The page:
Three terms that I hear being misused often by IT professionals new to the industry are “fault tolerance”, “high availability”, and “disaster recovery”. Here are some pictures that can help you visualize the differences between each of these terms.
Fault tolerant solutions have the ability to keep operating even if a component, or multiple components, should fail. In the picture above the aircraft has four engines. The loss of a single engine would not cause the aircraft to fail as the three remaining engines would continue to operate. Take note that the engines are circled, and not the wings. Lose one wing and the aircraft will not fly. It is not enough to have multiple components to achieve fault tolerance. You need to have multiple components capable of maintaining the system if the other components are lost in order to achieve fault tolerance.
The spare tire for a vehicle is an example of a high availability design. Losing one of the tires will require the vehicle to stop, but there is a spare tire ready to replace the failed component with. A high availability design does not prevent outages, that is what fault tolerance does. A high availability design means that the outage will be brief because it will not take long to redeploy the required component. Unlike replacing a tire with high availability the redeployment is completely automated following a component failure.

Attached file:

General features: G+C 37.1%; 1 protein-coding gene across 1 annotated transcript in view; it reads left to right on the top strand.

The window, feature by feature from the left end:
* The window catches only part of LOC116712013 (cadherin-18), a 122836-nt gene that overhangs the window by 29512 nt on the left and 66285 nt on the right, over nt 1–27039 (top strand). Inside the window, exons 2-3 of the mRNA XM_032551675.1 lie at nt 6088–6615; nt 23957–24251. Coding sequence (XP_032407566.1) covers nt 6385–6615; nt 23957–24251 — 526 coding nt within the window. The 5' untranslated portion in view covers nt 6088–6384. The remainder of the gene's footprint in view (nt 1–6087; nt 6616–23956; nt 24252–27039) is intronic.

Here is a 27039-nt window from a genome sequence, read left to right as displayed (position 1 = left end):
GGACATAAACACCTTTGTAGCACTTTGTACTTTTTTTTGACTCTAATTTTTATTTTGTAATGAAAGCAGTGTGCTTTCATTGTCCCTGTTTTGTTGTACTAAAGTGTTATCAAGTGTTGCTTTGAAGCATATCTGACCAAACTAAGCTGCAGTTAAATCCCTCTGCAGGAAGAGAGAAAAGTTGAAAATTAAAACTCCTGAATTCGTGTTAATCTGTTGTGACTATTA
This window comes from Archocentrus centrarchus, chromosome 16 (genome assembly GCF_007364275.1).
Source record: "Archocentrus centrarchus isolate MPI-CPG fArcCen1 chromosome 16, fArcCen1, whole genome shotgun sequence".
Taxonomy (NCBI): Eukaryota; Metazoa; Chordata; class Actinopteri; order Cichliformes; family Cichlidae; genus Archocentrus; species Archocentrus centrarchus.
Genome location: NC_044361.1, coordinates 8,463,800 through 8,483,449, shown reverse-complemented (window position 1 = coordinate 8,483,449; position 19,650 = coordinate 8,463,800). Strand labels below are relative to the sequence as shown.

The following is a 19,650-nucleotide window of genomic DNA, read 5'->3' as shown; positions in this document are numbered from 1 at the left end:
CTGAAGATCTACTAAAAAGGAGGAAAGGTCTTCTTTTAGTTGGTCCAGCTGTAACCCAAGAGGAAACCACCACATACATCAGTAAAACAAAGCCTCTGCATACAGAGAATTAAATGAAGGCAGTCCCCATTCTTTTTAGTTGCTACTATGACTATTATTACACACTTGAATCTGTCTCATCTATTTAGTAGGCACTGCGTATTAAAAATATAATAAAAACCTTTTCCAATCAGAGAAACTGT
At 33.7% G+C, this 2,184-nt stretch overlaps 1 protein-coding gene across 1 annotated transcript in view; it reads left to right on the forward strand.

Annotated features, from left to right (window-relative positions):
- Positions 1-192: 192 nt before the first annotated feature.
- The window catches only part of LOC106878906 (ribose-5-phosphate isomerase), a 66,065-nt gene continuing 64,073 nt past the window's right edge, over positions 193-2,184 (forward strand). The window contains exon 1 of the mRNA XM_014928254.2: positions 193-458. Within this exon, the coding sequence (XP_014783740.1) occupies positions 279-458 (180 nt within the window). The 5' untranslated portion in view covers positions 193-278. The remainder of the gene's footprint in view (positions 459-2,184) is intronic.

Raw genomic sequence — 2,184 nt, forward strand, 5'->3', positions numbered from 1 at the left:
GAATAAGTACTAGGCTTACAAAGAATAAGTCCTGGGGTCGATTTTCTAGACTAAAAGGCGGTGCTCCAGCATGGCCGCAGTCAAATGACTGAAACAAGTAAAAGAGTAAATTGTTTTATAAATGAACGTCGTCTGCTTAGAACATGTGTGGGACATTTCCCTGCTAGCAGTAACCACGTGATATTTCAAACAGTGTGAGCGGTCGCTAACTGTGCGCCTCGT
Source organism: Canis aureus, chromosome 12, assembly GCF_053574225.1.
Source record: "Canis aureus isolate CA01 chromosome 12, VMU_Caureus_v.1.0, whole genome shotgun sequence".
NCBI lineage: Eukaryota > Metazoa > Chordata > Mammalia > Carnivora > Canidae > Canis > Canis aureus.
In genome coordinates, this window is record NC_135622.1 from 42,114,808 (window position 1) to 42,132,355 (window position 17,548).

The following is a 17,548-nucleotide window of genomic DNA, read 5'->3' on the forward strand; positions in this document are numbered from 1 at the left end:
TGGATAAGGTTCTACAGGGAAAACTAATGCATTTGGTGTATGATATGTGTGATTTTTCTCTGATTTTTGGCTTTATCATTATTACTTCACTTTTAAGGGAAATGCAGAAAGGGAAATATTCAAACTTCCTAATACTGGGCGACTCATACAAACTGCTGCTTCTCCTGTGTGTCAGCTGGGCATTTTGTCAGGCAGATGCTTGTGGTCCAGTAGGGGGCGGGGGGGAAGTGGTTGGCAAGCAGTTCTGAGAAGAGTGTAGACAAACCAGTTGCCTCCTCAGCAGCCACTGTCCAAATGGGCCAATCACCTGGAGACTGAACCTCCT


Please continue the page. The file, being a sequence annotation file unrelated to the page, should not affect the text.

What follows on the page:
Imagine that the jet in the picture above is your IT infrastructure, and the pilot is your business. The pilot above is ejecting from an aircraft that has failed in some way and the aircraft is now dangerous to remain within. The pilot has activated the ejection system and will soon have a parachute deployed so that the he will survive while the jet will be destroyed. That is the whole point of disaster recovery – you are saving your business by ditching your compromised infrastructure. A good disaster recovery solution is all about getting your business’s valuable data and operations out of the failed infrastructure and running again on new infrastructure. Disaster recovery is not about saving the infrastructure. Disaster recovery is about saving the business.
Keep these images in mind when you are designing your infrastructure. Think through what it is that you need to deliver: multiple engines to keep the business flying with, a spare tire ready to go following an acceptable outage, or a parachute to save what matters most following a disaster. Being able to visualize an objective often helps with the design process, and recalling these images will prevent you from using the wrong term when talking about fault tolerance, high availability, and disaster recovery!